The issue really comes to the forefront because GTX460 cards are almost universally wicked overclockers. Just about every single card sold since day one will take a 25% overclock in stride, with very little additional voltage, or none at all if you're lucky.

For me, I love the DX11 eyecandy, and it's only going to get better with newer titles, IMHO.
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# RE: MSI N460GTX HAWK GeForce GTX 460Servando Silva 2010-09-27 09:37
It's so sad you didn't break the magic 1GHz barrier, as MSI is showing off those numbers everywhere they can. But 950MHz are quite good for any GTX460 GPU. Most of them reach 100MHz less (850MHz aprox.).
Nice Review!
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# Very Impressed NonethelessBruceBruce 2010-09-27 19:18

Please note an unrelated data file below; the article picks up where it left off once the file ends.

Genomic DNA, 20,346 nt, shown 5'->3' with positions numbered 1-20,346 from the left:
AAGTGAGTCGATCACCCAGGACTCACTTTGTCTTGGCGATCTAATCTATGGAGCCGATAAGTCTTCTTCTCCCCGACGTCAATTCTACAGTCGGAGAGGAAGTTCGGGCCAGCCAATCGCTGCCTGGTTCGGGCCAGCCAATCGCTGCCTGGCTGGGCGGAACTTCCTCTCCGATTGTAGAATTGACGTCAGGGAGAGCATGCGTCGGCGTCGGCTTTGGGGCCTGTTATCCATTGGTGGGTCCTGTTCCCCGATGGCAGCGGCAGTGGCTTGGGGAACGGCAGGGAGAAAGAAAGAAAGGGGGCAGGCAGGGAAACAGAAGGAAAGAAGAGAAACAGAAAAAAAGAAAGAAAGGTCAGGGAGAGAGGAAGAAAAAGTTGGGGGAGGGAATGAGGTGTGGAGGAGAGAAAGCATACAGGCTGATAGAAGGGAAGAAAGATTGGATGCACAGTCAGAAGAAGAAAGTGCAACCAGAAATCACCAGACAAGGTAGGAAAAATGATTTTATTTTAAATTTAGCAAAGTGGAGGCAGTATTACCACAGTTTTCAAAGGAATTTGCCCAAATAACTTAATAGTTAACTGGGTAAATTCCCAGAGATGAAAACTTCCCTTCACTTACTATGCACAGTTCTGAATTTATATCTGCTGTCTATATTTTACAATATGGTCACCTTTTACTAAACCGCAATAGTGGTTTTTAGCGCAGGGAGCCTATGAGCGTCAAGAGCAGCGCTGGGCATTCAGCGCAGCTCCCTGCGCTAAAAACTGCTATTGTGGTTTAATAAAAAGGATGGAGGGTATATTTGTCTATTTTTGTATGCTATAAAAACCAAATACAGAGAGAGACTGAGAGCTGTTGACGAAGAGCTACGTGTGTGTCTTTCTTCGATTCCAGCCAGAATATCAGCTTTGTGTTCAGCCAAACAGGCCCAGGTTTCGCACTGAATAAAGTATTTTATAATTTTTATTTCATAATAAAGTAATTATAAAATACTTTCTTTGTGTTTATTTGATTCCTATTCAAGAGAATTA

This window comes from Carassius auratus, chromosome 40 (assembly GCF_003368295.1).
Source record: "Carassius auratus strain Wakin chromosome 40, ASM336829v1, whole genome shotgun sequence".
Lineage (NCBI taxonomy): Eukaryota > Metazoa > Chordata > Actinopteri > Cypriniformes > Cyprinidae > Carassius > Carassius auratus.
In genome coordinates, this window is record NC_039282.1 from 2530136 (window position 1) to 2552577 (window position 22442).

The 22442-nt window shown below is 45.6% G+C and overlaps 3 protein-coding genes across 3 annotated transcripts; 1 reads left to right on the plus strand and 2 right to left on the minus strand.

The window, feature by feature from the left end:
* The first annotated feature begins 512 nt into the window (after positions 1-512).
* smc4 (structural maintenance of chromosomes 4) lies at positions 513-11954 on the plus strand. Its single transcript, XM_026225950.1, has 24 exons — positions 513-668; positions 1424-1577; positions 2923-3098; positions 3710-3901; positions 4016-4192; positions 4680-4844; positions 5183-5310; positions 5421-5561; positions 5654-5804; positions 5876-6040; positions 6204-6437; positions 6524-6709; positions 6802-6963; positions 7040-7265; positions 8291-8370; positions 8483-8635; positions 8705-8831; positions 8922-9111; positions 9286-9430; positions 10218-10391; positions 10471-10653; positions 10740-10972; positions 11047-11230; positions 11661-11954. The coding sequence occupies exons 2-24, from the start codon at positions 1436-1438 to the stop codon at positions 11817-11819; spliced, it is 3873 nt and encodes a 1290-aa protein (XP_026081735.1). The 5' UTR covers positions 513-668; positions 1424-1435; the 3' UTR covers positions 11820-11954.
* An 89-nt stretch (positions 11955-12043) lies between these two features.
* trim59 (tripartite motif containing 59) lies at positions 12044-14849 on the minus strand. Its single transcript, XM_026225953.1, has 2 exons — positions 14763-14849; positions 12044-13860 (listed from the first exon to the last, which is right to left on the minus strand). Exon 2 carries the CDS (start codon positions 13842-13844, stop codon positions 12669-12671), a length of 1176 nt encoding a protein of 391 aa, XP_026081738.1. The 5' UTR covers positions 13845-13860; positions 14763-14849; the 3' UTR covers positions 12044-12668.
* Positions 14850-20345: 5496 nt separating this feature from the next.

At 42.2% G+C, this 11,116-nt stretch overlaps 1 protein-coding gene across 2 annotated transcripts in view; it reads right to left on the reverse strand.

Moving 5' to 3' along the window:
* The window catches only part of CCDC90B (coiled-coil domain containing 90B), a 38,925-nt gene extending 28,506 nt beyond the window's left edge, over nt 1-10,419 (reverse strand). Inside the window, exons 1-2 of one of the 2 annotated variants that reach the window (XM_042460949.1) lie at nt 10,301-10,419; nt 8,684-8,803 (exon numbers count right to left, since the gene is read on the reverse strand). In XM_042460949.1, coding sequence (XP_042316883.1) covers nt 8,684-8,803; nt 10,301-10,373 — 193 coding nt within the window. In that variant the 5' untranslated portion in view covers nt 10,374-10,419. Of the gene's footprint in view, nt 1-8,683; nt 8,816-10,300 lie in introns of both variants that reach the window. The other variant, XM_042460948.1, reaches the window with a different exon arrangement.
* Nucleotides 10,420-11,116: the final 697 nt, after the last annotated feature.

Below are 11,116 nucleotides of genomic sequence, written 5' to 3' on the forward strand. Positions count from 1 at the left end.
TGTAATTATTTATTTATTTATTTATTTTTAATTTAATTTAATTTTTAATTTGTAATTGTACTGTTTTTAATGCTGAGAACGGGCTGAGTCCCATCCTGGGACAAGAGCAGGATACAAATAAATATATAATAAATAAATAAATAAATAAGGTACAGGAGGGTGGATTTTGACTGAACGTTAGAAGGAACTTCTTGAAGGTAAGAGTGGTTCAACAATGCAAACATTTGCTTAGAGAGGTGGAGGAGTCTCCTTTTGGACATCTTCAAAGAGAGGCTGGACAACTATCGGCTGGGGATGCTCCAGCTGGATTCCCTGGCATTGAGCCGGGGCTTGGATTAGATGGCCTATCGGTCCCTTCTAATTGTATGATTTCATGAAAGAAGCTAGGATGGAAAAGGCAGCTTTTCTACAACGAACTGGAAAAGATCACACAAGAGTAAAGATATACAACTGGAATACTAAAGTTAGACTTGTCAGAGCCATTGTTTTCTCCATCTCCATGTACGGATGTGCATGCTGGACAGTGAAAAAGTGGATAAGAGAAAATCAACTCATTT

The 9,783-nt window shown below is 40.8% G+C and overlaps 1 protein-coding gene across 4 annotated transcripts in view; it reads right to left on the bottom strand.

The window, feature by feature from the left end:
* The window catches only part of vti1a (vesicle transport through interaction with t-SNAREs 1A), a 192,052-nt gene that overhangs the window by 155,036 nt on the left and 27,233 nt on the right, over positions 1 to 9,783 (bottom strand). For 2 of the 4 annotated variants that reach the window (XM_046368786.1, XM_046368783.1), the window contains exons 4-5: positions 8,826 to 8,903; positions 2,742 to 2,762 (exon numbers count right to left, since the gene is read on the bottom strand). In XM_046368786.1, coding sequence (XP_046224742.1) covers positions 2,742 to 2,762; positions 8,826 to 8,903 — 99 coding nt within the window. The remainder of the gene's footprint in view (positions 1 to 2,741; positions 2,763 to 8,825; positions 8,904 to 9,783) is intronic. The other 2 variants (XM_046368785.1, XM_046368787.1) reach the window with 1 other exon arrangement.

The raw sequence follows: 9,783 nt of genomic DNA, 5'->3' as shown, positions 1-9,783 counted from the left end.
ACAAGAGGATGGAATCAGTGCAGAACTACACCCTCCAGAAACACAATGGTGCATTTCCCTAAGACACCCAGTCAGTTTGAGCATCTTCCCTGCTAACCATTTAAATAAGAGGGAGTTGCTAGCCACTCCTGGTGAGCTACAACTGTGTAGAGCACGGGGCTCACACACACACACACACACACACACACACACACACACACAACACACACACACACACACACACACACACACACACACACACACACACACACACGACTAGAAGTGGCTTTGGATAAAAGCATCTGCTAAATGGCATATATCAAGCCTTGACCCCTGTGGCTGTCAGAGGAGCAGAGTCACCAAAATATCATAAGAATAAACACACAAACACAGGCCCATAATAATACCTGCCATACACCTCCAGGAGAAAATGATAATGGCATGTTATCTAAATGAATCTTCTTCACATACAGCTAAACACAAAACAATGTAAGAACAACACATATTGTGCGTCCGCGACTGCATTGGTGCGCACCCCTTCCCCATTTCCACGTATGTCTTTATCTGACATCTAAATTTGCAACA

I was very impressed with the 950 MHz performance, as well. This is really "The Little (Graphics) Engine That Could"!

Until someone comes out with a water cooled model, every hardcore overclocker is going to want this card.
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# RE: Very Impressed NonethelessServando Silva 2010-09-27 19:26
I think I fall into that category. Maybe you could put your hands on the new Colorful 900MHz OC GTX460 GPU and see how it does against this one.